Chaplain’s Corner: CXXXVIII

“Send Me Home”

I woke up this morning to the news that Tim Keller had died over the weekend. Tim Keller was Pastor of Redeemer Church in New York City with over 5,000 members. His ministry spanned over four decades. Tim Keller taught people how to live. After he was diagnosed with pancreatic cancer in June 2020, Keller began to teach people how to die–a mission he completed last Friday morning when he left this world at the age of 72.

Keller was an unlikely spiritual giant. His friends thought he was crazy when in 1989, he left small town America to plant a new church in mid-town Manhattan. But the fledgling congregation exploded, soaring from 50 participants to more than 5,000. Redeemer Presbyterian Church has become the launching pad for a constellation of other churches and related ministries across New York City and the world.

The most stunning feature of Keller’s ministry has been the makeup of his flock. At least 40% of Redeemer’s participants are Asian-Americans. One-third are single adults. Many Broadway artists were drawn to Keller’s teaching. More than anything else, he displayed a heart for skeptics. He spent decades dialoguing with secularists–listening to their concerns, respecting their doubts, providing honest answers to honest questions. Many of his 33 books address the 21st century’s underlying homesickness for God.

He routinely pointed out that our lives are more comfortable than those of any previous generation in history. Why then is our culture afflicted with such a pervasive feeling of hopelessness? “The great problem is how to have a human hope that can make sense of death, and help us to face the fear of death and even triumph over it.”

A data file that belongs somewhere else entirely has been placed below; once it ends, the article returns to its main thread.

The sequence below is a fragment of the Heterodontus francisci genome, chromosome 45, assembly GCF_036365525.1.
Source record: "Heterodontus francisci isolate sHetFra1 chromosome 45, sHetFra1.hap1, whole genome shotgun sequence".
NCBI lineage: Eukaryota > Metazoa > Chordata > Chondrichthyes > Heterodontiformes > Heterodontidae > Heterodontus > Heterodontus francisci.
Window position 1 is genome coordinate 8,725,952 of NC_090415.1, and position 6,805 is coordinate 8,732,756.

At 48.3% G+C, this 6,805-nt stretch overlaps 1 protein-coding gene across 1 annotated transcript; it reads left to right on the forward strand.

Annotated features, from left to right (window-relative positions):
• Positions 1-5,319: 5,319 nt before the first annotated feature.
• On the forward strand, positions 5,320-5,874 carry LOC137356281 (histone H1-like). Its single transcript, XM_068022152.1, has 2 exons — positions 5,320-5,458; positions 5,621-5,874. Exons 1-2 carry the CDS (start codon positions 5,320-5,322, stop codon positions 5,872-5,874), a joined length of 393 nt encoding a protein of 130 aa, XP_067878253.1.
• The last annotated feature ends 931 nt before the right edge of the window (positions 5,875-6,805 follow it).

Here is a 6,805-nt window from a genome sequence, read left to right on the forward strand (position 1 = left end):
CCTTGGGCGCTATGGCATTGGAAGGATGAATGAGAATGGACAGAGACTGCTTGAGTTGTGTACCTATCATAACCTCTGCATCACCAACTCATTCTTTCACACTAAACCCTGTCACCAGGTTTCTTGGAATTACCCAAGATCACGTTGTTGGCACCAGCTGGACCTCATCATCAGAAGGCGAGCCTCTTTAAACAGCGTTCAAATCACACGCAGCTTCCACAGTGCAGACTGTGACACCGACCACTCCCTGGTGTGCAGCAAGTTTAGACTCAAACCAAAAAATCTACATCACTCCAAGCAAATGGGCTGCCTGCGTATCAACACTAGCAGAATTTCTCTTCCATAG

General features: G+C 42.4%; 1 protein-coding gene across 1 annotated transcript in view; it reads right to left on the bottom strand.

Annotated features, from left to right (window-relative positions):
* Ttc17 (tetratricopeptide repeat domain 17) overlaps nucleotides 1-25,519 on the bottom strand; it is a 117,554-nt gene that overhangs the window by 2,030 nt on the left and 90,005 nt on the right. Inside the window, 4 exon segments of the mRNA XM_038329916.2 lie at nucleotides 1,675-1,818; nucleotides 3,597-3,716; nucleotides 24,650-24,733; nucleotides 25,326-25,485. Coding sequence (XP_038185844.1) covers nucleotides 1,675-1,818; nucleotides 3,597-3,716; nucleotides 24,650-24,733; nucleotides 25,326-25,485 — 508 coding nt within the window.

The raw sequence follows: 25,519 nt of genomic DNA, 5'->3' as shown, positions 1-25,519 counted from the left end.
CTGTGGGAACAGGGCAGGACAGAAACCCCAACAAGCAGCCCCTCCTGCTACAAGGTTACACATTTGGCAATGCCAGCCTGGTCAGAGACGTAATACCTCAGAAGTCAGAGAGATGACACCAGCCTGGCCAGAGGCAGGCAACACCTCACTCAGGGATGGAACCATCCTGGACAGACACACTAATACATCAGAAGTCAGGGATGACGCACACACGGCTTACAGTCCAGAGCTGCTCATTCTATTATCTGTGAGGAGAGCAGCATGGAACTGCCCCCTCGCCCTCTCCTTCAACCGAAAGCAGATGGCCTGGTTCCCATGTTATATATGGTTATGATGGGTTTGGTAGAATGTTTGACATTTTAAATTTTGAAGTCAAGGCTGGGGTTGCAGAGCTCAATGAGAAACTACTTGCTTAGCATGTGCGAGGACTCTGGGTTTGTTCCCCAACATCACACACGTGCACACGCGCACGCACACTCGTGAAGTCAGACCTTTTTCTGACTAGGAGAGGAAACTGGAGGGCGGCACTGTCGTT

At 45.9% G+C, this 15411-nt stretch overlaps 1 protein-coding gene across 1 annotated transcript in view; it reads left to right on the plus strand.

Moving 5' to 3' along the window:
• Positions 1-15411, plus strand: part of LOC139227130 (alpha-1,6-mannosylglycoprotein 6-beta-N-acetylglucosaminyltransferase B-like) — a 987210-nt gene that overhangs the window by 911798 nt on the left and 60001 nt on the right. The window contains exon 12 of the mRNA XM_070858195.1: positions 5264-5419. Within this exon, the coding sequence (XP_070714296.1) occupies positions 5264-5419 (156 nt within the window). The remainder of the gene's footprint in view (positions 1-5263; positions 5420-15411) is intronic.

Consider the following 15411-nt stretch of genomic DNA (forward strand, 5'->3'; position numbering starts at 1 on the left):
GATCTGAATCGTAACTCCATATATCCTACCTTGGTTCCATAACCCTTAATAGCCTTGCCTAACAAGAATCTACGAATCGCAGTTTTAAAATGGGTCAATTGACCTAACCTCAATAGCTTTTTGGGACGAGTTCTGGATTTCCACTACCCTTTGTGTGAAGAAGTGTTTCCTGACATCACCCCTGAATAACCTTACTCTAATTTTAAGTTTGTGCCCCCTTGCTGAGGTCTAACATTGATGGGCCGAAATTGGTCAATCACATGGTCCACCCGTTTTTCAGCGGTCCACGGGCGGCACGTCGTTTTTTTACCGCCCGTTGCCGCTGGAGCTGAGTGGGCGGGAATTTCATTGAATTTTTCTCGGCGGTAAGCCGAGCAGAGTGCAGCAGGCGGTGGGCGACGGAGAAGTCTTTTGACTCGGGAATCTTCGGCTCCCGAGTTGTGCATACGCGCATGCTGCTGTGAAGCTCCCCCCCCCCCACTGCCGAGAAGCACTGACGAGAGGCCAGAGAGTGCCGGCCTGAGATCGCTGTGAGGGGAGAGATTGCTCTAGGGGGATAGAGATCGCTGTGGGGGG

The British wit Samuel Johnson once observed: “Depend on it sir, when a man knows he is to be hanged in a fortnight, it concentrates his mind wonderfully.” Given fresh motivation to concentrate his mind wonderfully on what lies beyond the grave, Keller released his book “Hope in Times of Fear: The Resurrection and the Meaning of Easter” in the spring of 2021.

He pointed out that human beings are fundamentally hope-based creatures. We all need to know that our stories are leading somewhere. What we believe about the future powerfully controls how we experience the present. Keller reflected: “The deepest desires of our hearts is for love that lasts.” But that’s the crushing thing about secularism. According to the materialist conception of the universe, all hope of a meaningful and personal future has been erased. Nothing awaits us but non-existence.

Recently I led a celebration of life service where friends of the deceased shared memories of their friend. They endeavored to provide a word of hope. Their friend wasn’t really gone. Her molecules were being re-circulated. She would become part of the grass and the trees. The next time we saw flowers, we would know it was “her.” But those words did not generate hope. I went on to share that same day that this woman whose life we were remembering was a Christian who had given her life to Christ. She had concluded her story wasn’t going to end in a cemetery.

Keller wrote: “Death used to be able to crush us, but now all death can do is plant us in God’s soil so we become something extraordinary.” He added, “Grieve with hope. Wake up and be at peace: laugh in the face of death and sing for joy at what’s coming.”

His son Michael reports that two weeks ago his dad had prayed: “I’m thankful for the time God has given me, but I’m ready to see Jesus. I can’t wait to see Jesus, Send me Home”.


Ron Naylor, Chaplain